The government could lose more than Sh2 billion in revenue while about 100,000 jobs might disappear if the directive requiring all cargo from the port of Mombasa to be transported using the standard gauge railway is implemented. This is according to transport sector players who announced that they are already setting the stage to lay off workers.
The Kenya Association of Manufacturers (KAM), Kenya Transporters Association (KTA), Container Freight Stations Associations of Kenya, Kenya National Chambers of Commerce and Industry, Transport Workers Union and Truck Drivers Union said the directive will deeply hurt many companies, forcing some to even close shop.
During a press briefing, the stakeholders outlined the losses and number of staff they intend to send home and dismissed government’s position that transporting cargo by railway is cheaper than by road.
Transport Cabinet Secretary James Macharia suspended the cargo directive to give toom for further consultation with players in the industry that is facing imminent disruption.
“The government does not want to tell the public the hidden cost while using SGR to ferry containers from Port of Mombasa to Nairobi.
“It costs Sh80,000, including VAT, to transport a 20-foot container using truck to Nairobi from Mombasa and returning the empty container, but using SGR, one has to pay more than Sh90,000,” said KTA chief executive Dennis Ombok.
He said the government only talks about Sh50,000 freight charges using SGR but does not consider that one has to pay Sh5,000 handling fee, Sh25,000 to ferry containers from SGR stations to nearby Container Freight Stations (CFSs) and Sh10,000 for returning empty containers.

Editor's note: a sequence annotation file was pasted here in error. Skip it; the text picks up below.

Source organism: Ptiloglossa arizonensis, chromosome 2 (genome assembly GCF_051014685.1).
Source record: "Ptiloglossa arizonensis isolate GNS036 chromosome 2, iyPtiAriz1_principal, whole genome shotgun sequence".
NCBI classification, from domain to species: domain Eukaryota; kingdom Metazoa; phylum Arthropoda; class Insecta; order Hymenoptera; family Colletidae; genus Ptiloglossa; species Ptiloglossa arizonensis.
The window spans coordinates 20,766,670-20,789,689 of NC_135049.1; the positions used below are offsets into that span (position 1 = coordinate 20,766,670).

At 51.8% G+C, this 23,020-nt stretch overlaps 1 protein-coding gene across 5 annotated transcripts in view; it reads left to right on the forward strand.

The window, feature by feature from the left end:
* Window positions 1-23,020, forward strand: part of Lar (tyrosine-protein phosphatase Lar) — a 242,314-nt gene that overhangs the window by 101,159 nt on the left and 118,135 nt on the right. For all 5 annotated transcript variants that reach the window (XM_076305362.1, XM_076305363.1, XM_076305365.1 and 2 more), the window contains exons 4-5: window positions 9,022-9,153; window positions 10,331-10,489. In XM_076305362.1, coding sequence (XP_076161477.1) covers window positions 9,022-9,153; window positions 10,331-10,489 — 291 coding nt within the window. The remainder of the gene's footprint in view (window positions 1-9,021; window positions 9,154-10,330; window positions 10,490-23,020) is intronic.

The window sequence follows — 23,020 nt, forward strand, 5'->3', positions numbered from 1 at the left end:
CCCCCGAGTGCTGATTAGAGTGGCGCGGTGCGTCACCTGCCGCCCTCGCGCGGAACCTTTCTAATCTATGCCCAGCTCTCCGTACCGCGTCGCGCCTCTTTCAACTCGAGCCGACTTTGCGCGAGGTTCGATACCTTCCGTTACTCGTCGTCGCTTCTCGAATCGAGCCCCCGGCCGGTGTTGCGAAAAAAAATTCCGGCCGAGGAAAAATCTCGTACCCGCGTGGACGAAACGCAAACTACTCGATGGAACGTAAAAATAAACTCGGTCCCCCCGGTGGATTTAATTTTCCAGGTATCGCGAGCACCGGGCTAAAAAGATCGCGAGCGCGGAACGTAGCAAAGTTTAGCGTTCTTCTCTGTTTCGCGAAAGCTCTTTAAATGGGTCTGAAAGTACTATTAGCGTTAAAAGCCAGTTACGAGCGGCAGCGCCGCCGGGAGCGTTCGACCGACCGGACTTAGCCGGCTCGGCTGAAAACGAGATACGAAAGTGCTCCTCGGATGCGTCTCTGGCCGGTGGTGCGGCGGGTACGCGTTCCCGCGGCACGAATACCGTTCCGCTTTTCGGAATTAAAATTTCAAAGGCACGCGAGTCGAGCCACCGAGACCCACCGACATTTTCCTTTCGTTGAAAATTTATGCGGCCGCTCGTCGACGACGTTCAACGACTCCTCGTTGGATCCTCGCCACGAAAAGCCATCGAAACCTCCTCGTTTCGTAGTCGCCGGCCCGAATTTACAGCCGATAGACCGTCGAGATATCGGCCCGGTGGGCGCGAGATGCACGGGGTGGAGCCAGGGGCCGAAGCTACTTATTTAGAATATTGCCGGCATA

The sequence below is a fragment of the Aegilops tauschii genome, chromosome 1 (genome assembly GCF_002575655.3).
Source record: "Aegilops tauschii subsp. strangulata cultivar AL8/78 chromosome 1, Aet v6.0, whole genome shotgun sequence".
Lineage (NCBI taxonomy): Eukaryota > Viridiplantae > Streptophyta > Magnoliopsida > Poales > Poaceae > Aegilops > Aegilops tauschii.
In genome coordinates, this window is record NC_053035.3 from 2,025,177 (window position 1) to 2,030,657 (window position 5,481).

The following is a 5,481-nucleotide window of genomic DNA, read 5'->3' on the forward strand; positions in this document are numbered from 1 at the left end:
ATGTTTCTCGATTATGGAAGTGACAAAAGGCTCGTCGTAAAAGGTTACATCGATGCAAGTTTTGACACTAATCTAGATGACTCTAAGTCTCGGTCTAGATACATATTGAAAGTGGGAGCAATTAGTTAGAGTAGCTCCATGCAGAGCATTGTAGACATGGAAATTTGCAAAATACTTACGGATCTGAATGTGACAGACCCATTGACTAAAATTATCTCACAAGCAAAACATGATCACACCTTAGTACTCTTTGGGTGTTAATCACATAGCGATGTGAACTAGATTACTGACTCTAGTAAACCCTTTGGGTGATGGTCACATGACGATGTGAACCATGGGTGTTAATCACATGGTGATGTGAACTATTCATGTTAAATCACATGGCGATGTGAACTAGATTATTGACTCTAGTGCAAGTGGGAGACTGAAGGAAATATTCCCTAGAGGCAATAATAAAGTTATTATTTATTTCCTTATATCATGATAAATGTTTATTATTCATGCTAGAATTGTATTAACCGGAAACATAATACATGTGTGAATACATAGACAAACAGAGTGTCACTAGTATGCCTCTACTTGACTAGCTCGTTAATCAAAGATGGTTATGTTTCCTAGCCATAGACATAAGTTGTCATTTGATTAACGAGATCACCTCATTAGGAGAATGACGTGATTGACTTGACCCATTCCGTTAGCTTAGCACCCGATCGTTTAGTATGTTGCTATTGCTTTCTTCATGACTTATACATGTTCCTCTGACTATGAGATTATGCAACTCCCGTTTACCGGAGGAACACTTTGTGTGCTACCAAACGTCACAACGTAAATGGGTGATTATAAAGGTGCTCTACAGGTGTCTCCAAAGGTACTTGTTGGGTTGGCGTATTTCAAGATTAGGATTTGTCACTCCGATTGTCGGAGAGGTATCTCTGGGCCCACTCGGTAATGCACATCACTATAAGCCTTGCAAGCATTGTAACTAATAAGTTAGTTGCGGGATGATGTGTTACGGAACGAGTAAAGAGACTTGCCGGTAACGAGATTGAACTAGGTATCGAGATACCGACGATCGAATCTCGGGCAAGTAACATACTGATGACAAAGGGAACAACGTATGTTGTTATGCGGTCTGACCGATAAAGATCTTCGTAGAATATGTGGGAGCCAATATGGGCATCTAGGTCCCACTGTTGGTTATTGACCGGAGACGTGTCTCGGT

KAM also said that more than 800 of their members will be negatively affected by the directive.
CFS owners and chamber of commerce said they have each laid off about 6,000 employees since SGR introduced freight services one year ago.
Mr Ombok said more than 50,000 truck drivers have also lost their jobs.
The SGR carries 108 twenty-foot equivalent units (TEUS) per trip. This means 108 truck drivers are left jobless every time a train leaves Mombasa. On revenue, the players said, the government will this year unlikely collect more than Sh675 million advance tax which it usually gets from more than 15,000 trucks yearly.
The State will also miss 30 percent corporate tax, 16 percent VAT, Pay As You Earn (PAYE), import tax and railway development levy should the stakeholders close shop.
Mr Macharia has in the past insisted that the directive will take effect in the next two weeks as government seeks funds to pay first installment of the Sh324 billion SGR loan in January next year. He, however, said stakeholders will be consulted on the implementation of the directive.
“Once the directive resumes, we expect to haul more than 1,200 containers every day apart from the passenger services and by doing so, we shall break even and have funds to start paying the loan,” said Mr Macharia.
In an article published by the Sunday Nation, the acting Kenya Railways Corporation Managing Director Philip Mainga said the cargo moved from Mombasa to Nairobi by rail had increased to 1,059,215 tonnes in the first quarter of 2019.
SGR which has been billed as the biggest transport infrastructure project in the country's history is expected to haul close to nine million tonnes of cargo in order to make a profit of Sh5.08 billion in a year, averaging Sh424 million earnings monthly. This is compared to 990,488 tonnes carried in the first year where SGR made a loss of close to Sh10 billion.
The Shippers Council of Eastern Africa (SCEA) CEO Gilbert Langat who is also the chair of the Mombasa Port Charter Oversight Committee and KenTrade Board member is pessimistic on the government’s move to exlcusively haul cargo using SGR saying it will cause congestion at the Port of Mombasa.
“Port of Mombasa receives more than 3,500 twenty-foot equivalent units (TEUS) every day and at the moment, SGR can only carry 1,500 TEUS at its maximum so more than 2,000 TEUS will be left at the port uncollected every day and this will have a long-term ripple effect resulting to congestion,” he said. “Ship owners will be negatively affected with this directive as ship port waiting time to berth will increase.”